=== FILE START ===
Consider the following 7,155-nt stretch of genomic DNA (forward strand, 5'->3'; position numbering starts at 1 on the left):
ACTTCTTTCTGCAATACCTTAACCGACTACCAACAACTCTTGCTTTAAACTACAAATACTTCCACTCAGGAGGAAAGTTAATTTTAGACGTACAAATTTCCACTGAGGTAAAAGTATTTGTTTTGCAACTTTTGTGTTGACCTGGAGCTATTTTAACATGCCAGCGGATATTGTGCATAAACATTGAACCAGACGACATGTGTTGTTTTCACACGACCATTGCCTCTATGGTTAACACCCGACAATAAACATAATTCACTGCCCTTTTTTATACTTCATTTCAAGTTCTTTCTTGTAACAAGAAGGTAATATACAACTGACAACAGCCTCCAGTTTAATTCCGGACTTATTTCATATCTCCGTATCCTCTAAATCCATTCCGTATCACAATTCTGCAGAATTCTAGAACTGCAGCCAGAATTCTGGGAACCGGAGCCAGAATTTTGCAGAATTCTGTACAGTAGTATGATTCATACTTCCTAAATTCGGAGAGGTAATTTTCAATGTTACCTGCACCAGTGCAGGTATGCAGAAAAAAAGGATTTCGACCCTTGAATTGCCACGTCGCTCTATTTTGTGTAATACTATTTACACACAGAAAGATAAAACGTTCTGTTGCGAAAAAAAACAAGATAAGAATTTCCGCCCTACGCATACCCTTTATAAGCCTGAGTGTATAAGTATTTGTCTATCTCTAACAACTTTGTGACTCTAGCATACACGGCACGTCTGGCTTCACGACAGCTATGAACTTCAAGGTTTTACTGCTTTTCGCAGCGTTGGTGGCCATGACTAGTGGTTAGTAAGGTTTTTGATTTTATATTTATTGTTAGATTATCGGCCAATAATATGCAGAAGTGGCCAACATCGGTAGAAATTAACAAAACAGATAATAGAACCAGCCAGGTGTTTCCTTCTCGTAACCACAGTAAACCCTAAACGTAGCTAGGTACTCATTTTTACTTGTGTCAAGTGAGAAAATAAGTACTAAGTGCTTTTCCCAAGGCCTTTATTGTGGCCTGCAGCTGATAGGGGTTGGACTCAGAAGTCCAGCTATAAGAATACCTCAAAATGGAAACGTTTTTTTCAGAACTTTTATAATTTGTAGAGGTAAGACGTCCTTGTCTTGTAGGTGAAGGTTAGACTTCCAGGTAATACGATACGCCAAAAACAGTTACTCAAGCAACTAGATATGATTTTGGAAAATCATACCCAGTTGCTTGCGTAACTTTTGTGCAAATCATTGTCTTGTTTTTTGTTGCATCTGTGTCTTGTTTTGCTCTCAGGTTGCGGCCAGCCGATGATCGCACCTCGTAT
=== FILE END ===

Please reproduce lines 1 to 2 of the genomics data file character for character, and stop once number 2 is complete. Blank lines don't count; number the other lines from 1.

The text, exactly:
Consider the following 7,155-nt stretch of genomic DNA (forward strand, 5'->3'; position numbering starts at 1 on the left):
ACTTCTTTCTGCAATACCTTAACCGACTACCAACAACTCTTGCTTTAAACTACAAATACTTCCACTCAGGAGGAAAGTTAATTTTAGACGTACAAATTTCCACTGAGGTAAAAGTATTTGTTTTGCAACTTTTGTGTTGACCTGGAGCTATTTTAACATGCCAGCGGATATTGTGCATAAACATTGAACCAGACGACATGTGTTGTTTTCACACGACCATTGCCTCTATGGTTAACACCCGACAATAAACATAATTCACTGCCCTTTTTTATACTTCATTTCAAGTTCTTTCTTGTAACAAGAAGGTAATATACAACTGACAACAGCCTCCAGTTTAATTCCGGACTTATTTCATATCTCCGTATCCTCTAAATCCATTCCGTATCACAATTCTGCAGAATTCTAGAACTGCAGCCAGAATTCTGGGAACCGGAGCCAGAATTTTGCAGAATTCTGTACAGTAGTATGATTCATACTTCCTAAATTCGGAGAGGTAATTTTCAATGTTACCTGCACCAGTGCAGGTATGCAGAAAAAAAGGATTTCGACCCTTGAATTGCCACGTCGCTCTATTTTGTGTAATACTATTTACACACAGAAAGATAAAACGTTCTGTTGCGAAAAAAAACAAGATAAGAATTTCCGCCCTACGCATACCCTTTATAAGCCTGAGTGTATAAGTATTTGTCTATCTCTAACAACTTTGTGACTCTAGCATACACGGCACGTCTGGCTTCACGACAGCTATGAACTTCAAGGTTTTACTGCTTTTCGCAGCGTTGGTGGCCATGACTAGTGGTTAGTAAGGTTTTTGATTTTATATTTATTGTTAGATTATCGGCCAATAATATGCAGAAGTGGCCAACATCGGTAGAAATTAACAAAACAGATAATAGAACCAGCCAGGTGTTTCCTTCTCGTAACCACAGTAAACCCTAAACGTAGCTAGGTACTCATTTTTACTTGTGTCAAGTGAGAAAATAAGTACTAAGTGCTTTTCCCAAGGCCTTTATTGTGGCCTGCAGCTGATAGGGGTTGGACTCAGAAGTCCAGCTATAAGAATACCTCAAAATGGAAACGTTTTTTTCAGAACTTTTATAATTTGTAGAGGTAAGACGTCCTTGTCTTGTAGGTGAAGGTTAGACTTCCAGGTAATACGATACGCCAAAAACAGTTACTCAAGCAACTAGATATGATTTTGGAAAATCATACCCAGTTGCTTGCGTAACTTTTGTGCAAATCATTGTCTTGTTTTTTGTTGCATCTGTGTCTTGTTTTGCTCTCAGGTTGCGGCCAGCCGATGATCGCACCTCGTAT